A few days ago, I was dropping my daughter off for her first day of preschool. While waiting in line, I broke out into a sweat and experienced an intense feeling of nausea. I turned to the teacher, who seemed suddenly very far away, and asked, “Is it hot in here to you?” The only thing I heard before collapsing to the floor was a fuzzy, “Are you okay?”
When I woke up a few seconds later, drenched in my own sweat and somehow lying on one of the preschoolers’ nap-time cots, I realized that I’d fainted. I went to the doctor later that day to determine what may have caused the incident, and, although we didn’t find out the exact cause, my doctor and I discussed the many possibilities.
Here are some of the most common causes of vasovagal syncope– the most common type of fainting.
Anxiety, and many of the effects associated with it, can cause fainting. Sudden stress or emotional shock can cause a sudden rush of adrenaline and a resulting increase in blood pressure and heart rate. This can cause vasovagal syncope. Since I have an anxiety disorder, my doctor pointed out that it was one possible cause of fainting spell.
Prolonged exposure to extreme heat can cause fainting. It is, in fact, one of the warning signs of en impending heat stroke or heat exhaustion. You can prevent this problem by staying in an air-conditioned building when in extreme temperatures, and by drinking plenty of water to prevent the fainting and other unpleasant effects.
Standing for Long Periods of Time
When you stand for an extended period of time, it allows blood to pool in your legs, which lowers your blood pressure, sharply reducing bloodflow to your brain. Your body collapses, or faints, to restore bloodflow in this situation.
Low Blood Sugar
Low blood sugar, caused by diabetes, skipped meals, or an unhealthy diet, can occasionally cause episodes of fainting. Your health care provider may check your blood sugar or test you for diabetes if you have fainted recently.
Occasionally, straining while coughing, exercising, defecating, swallowing, or even urinating may cause an vasovagal syncope. If this happens frequently, your doctor may need to evaluate your heart health.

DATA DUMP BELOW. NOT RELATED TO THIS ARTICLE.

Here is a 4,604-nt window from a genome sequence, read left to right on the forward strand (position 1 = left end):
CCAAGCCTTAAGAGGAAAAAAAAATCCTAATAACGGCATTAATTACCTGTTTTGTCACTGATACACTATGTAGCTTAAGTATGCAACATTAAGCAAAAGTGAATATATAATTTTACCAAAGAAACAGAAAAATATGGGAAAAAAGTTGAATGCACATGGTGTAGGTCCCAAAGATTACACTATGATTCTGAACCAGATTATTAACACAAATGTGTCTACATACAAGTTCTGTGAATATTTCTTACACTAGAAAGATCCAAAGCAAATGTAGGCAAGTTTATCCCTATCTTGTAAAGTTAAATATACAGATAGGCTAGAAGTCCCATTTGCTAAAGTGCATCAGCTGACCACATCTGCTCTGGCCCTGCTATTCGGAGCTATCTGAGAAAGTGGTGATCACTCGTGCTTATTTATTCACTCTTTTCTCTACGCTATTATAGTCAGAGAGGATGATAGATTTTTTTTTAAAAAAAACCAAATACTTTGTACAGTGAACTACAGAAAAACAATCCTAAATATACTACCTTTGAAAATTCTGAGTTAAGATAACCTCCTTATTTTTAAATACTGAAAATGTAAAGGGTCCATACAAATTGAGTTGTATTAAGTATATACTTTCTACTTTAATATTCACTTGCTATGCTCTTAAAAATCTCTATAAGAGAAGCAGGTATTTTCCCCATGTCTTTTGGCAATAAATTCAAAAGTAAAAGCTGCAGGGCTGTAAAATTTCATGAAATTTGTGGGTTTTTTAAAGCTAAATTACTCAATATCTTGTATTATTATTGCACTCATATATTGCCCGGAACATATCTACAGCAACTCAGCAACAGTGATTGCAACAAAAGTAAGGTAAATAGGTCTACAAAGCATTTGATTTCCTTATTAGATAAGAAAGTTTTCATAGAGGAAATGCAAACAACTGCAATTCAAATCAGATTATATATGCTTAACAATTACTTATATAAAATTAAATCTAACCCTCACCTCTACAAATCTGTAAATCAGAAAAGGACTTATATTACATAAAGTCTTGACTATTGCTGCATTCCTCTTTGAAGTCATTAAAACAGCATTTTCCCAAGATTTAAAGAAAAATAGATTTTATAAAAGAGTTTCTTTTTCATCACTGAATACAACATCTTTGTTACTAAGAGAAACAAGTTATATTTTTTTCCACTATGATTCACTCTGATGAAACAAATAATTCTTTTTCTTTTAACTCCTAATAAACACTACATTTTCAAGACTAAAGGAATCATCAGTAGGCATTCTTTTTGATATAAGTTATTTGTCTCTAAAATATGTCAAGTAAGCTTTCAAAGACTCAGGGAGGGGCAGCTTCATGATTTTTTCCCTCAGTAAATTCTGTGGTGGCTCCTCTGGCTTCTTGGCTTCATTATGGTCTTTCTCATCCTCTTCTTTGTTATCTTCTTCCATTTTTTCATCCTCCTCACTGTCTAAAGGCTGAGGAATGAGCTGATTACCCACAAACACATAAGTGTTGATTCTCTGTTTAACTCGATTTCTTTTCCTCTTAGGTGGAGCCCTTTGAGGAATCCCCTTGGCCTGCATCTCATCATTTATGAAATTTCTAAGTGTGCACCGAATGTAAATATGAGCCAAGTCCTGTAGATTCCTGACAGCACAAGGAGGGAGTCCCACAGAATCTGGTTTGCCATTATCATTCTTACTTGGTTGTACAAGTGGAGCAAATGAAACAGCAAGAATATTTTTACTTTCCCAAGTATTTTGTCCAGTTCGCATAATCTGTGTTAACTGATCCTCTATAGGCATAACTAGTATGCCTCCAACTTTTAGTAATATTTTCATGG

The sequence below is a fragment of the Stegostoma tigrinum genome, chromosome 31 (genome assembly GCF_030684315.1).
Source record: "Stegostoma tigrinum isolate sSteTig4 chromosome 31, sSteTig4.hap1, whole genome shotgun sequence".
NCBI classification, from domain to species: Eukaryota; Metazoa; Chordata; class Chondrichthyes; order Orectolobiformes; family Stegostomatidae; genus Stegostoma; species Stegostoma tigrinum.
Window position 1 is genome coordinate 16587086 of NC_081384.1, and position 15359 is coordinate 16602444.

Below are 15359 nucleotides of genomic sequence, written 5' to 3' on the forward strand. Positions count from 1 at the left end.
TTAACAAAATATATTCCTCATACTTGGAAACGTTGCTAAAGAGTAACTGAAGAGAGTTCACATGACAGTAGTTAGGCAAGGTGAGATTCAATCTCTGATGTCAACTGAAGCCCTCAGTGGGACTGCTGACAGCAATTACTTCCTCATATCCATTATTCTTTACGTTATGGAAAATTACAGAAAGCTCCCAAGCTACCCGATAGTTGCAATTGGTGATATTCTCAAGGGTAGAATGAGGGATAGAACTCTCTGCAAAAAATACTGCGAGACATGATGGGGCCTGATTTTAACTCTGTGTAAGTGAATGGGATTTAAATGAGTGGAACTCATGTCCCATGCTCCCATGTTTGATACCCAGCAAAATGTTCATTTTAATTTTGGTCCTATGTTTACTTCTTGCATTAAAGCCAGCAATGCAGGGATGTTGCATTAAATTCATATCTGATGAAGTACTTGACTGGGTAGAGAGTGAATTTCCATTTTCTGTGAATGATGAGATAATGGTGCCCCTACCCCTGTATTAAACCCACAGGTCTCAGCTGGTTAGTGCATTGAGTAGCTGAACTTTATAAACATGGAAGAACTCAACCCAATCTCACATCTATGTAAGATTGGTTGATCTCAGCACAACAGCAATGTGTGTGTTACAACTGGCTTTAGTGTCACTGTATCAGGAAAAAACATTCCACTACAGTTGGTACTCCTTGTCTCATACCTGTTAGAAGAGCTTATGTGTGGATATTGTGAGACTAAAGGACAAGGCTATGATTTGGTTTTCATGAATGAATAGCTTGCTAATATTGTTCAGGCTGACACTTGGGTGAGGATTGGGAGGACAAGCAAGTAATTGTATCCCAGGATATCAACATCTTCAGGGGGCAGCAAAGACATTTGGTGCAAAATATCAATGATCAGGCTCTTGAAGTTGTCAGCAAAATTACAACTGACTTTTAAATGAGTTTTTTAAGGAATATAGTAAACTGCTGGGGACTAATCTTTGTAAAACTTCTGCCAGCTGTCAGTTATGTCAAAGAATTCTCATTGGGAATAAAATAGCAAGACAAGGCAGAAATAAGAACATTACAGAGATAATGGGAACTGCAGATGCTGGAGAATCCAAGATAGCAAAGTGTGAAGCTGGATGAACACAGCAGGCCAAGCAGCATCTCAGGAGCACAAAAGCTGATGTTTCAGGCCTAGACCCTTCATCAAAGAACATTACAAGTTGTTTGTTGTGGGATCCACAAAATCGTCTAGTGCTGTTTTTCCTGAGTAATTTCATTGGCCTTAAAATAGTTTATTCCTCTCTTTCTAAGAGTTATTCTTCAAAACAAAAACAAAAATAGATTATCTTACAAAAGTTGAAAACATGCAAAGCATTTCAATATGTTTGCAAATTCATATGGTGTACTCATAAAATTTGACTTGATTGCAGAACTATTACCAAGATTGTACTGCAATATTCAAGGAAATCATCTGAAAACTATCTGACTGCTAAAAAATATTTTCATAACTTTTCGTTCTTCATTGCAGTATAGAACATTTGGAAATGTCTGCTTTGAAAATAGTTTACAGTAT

The Sight of Blood
The sight of blood, or the sensation of having blood drawn, can cause a psychological and physiological response that leads to fainting. This is partly caused by the drop in blood pressure from losing blood, and partly by the natural anxiety response associated with witnessing blood loss. In this case, fainting needs no treatment.
When I experienced a fainting spell, I happened to be taking several new medications at once for an infection I’d recently acquired. Because there were several medicines involved, it would be impossible to tell which, if any, of them were the cause of the problem. However, your doctor might look at your medications as a possible cause of fainting, especially if you recently started taking a new drug.
People with many types of cardiovascular conditions are more prone to fainting spells. Cardiac arrhythmia, mitral valve prolapse, high blood pressure, and low blood pressure can all make people more susceptible to fainting. Your doctor may perform tests to determine if you have any of these conditions, and to appropriately treat them if you do.
Many other, less common causes of fainting can also exist. While fainting itself is not always an emergency, it is a cause to get a prompt evaluation by an expert to determine the nature and extent of your condition and related problems. Effective evaluation and treatment by a trained professional can prevent future fainting spells. For more information, visit Mayo Clinic, which offers more information about vasovagal syncope and its causes.